Chris Barna, 33, of Manteca, a former employee of Stockton-based M & C Association Management Services, was arrested Nov. 28 after being indicted on 20 counts on Nov. 21 by a federal grand jury.
M & C officials announced in June 2011 that the money he embezzled included $201,000 from Diablo Grande’s homeowners association. M & C has since repaid the HOA for those lost funds.
Barna embezzled 342 checks from April 2008 to May 2011, according to the federal indictment. Those included checks to M & C or its parent company, Dallas-based Associa, and from M & C to third parties, prosecutors said. He forged endorsements on certain checks and endorsed them as “deposit only,” prosecutors said.
If convicted, Barna faces up to 30 years in federal prison and a $1 million fine for each count.
Barna deposited checks into various bank accounts he controlled at Wells Fargo Bank, according to the indictment. He used the money to pay for personal expenses, federal prosecutors said, and manipulated financial records at M & C to conceal the fraud.
As controller for M & C, which provided association management and developer services to community associations in Northern California, Barna was responsible for the company’s account and collections departments, prosecutors said.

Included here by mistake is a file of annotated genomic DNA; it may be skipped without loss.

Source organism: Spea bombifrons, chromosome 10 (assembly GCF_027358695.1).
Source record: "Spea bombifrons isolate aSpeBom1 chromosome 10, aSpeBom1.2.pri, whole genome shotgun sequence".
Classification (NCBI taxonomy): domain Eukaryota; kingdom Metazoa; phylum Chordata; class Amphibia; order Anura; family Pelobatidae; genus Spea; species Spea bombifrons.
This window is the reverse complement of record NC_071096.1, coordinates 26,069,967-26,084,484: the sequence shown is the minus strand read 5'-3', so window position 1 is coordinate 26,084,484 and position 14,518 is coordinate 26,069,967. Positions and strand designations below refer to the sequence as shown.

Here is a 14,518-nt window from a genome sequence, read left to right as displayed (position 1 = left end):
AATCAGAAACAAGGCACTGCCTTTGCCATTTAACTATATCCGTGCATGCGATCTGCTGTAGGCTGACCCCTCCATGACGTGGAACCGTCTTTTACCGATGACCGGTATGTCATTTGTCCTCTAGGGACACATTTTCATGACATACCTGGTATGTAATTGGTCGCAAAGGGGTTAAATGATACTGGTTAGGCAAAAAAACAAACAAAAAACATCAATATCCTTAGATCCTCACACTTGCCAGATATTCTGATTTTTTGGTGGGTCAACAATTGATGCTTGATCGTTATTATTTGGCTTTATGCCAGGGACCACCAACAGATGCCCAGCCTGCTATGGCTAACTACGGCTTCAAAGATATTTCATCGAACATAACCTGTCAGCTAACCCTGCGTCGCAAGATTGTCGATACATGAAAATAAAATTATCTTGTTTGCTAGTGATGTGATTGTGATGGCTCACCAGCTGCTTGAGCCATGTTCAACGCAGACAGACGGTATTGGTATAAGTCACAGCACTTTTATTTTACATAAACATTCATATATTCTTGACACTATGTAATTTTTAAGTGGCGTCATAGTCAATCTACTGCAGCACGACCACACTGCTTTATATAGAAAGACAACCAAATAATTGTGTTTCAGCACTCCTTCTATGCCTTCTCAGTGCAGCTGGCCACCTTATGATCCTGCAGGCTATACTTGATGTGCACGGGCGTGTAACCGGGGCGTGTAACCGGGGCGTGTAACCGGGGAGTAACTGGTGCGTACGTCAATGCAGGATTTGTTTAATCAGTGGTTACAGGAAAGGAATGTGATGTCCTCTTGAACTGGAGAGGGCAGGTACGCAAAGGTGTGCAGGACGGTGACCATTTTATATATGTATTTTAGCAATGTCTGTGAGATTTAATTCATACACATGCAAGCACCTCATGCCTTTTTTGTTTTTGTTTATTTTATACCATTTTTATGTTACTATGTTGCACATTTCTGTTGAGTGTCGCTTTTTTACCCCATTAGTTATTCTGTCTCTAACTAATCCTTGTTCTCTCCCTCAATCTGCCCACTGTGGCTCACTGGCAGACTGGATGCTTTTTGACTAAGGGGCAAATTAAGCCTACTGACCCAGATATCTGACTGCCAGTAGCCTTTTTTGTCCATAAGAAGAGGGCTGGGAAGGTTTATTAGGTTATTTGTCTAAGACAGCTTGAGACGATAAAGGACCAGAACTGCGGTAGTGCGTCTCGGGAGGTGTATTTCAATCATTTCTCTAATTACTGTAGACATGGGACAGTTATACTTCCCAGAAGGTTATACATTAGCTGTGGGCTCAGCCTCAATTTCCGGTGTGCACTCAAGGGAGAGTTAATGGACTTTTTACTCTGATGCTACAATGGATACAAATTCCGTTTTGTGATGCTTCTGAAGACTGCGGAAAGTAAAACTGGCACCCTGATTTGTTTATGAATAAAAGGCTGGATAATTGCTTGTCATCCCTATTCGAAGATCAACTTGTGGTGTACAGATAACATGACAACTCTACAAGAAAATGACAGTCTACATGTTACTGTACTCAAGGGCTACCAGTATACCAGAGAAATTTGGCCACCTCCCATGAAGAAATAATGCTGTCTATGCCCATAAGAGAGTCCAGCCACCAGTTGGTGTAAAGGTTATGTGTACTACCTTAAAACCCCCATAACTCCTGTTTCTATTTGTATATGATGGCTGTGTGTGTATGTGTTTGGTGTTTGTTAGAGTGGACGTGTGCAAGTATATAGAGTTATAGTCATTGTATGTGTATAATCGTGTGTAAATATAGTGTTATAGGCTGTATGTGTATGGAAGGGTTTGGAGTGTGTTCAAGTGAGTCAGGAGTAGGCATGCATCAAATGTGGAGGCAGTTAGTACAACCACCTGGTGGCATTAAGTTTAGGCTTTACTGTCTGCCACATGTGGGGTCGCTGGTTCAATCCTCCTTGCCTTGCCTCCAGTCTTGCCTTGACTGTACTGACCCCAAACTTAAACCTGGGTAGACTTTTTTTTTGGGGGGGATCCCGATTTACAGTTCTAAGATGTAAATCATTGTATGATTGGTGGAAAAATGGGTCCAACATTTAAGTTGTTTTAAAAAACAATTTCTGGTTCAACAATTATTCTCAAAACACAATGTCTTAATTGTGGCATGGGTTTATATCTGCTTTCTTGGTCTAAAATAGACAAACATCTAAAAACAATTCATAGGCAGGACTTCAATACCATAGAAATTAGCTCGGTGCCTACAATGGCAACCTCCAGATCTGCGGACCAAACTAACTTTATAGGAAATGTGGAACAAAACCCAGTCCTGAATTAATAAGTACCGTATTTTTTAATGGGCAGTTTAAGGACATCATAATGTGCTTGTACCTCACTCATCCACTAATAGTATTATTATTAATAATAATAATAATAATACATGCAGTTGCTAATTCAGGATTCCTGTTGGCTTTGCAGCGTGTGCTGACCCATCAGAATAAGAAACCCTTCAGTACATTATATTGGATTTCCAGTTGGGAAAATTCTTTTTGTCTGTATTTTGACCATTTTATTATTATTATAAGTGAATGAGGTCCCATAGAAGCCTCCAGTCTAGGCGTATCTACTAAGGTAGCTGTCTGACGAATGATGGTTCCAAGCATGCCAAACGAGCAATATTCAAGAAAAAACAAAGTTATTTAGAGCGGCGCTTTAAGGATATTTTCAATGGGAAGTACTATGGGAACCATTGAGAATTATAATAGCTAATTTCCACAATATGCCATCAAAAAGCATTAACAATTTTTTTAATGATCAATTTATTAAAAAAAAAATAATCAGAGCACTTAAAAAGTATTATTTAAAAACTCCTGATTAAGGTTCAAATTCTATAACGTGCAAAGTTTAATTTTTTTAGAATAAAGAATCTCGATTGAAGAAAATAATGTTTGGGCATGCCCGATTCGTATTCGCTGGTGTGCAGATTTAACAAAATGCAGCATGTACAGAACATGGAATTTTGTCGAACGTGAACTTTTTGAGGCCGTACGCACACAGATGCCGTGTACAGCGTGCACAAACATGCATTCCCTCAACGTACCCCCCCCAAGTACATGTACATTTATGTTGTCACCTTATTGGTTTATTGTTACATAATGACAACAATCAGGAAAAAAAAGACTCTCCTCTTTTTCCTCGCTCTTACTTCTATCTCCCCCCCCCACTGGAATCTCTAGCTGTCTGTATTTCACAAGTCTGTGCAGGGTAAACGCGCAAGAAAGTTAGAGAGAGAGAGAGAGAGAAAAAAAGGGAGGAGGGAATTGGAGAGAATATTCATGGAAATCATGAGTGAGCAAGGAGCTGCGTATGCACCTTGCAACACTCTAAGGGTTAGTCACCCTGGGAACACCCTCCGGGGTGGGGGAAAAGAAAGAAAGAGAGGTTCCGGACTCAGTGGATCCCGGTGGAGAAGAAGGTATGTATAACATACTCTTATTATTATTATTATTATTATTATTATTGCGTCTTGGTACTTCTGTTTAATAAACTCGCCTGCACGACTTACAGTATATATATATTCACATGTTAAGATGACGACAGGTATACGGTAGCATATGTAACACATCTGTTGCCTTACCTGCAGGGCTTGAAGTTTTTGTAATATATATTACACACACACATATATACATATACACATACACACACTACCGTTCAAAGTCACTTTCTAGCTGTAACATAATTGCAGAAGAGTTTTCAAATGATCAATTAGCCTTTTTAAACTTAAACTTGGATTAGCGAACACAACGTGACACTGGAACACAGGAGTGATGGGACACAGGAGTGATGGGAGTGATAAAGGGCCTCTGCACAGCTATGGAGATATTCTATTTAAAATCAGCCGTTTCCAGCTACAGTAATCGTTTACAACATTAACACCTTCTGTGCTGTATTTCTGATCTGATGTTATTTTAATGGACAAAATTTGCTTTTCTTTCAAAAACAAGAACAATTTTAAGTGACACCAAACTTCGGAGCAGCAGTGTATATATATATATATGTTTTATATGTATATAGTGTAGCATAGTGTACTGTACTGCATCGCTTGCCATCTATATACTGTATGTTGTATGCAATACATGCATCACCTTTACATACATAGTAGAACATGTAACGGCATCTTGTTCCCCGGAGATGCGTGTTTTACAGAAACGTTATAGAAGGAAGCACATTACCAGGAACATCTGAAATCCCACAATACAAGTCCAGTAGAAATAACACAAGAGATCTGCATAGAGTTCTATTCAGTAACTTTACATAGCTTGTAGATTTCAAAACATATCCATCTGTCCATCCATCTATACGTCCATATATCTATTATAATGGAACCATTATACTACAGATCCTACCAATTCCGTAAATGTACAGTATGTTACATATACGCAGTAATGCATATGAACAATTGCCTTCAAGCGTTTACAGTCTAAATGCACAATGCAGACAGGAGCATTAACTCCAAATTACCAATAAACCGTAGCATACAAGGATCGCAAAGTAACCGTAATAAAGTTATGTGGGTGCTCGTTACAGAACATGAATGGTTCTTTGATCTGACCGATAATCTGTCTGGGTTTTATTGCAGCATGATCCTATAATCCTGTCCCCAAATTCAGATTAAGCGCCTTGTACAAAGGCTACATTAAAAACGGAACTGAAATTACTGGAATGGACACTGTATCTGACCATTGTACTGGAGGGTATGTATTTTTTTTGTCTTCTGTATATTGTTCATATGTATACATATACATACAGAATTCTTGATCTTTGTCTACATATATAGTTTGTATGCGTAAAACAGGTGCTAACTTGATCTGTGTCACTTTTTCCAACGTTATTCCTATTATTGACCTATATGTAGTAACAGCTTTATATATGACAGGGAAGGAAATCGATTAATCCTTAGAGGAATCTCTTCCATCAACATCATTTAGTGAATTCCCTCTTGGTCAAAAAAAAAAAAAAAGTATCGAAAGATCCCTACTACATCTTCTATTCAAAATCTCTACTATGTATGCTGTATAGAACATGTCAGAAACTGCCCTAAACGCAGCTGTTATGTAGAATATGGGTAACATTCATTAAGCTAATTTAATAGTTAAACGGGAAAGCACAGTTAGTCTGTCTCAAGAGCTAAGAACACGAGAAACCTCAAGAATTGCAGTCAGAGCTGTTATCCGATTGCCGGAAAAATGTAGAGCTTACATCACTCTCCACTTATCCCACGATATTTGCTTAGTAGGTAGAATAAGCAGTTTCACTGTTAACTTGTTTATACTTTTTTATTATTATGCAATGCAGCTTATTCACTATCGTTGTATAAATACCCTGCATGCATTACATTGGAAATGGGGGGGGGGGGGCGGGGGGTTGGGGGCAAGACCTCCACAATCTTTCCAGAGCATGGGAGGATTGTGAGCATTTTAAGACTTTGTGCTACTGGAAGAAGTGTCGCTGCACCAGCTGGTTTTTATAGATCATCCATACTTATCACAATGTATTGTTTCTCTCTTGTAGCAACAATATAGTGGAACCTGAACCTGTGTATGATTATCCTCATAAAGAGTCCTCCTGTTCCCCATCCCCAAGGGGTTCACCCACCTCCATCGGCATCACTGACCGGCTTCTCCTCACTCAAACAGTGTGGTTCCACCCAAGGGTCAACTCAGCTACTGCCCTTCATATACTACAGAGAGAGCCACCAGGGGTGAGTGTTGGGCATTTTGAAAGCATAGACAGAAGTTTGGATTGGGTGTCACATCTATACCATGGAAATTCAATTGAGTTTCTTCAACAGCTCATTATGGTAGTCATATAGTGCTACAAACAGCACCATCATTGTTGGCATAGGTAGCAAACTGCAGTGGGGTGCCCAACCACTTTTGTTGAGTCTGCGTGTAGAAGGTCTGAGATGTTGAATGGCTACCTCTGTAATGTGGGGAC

U.S. Magistrate Judge Kendall J. Newman released Barna on a $200,000 bond during his initial appearance Nov. 28 and ordered him to appear for a status conference Jan. 14 before Senior U.S. District Judge William B. Shubb.
M & C officials said they immediately terminated Barna’s employment when they learned in June 2011 that he had taken a large sum of money from the company, including funds from the Diablo Grande homeowners association and a handful of other homeowners groups.
Carol Piering, spokeswoman for Associa, said this week that M & C has conducted both internal and external audits since Barna was dismissed.
“We are operating with the utmost of integrity and have zero tolerance for that type of behavior,” she said.
Company officials were “appalled” by Barna’s behavior, Piering said. He said M & C reimbursed the homeowners associations that lost money in the summer of 2011, shortly after the embezzlement scheme was discovered.
Diablo Grande’s homeowners association opted to switch management companies in October 2011, according to Carmen Kearney-Millan, who is chief financial officer for Diablo Grande’s parent company, World International, and a homeowners association board member.
Kearney-Millan said the new company, Danville-based Common Interest Management Services, has “a very good reputation, professionalism and experience.”
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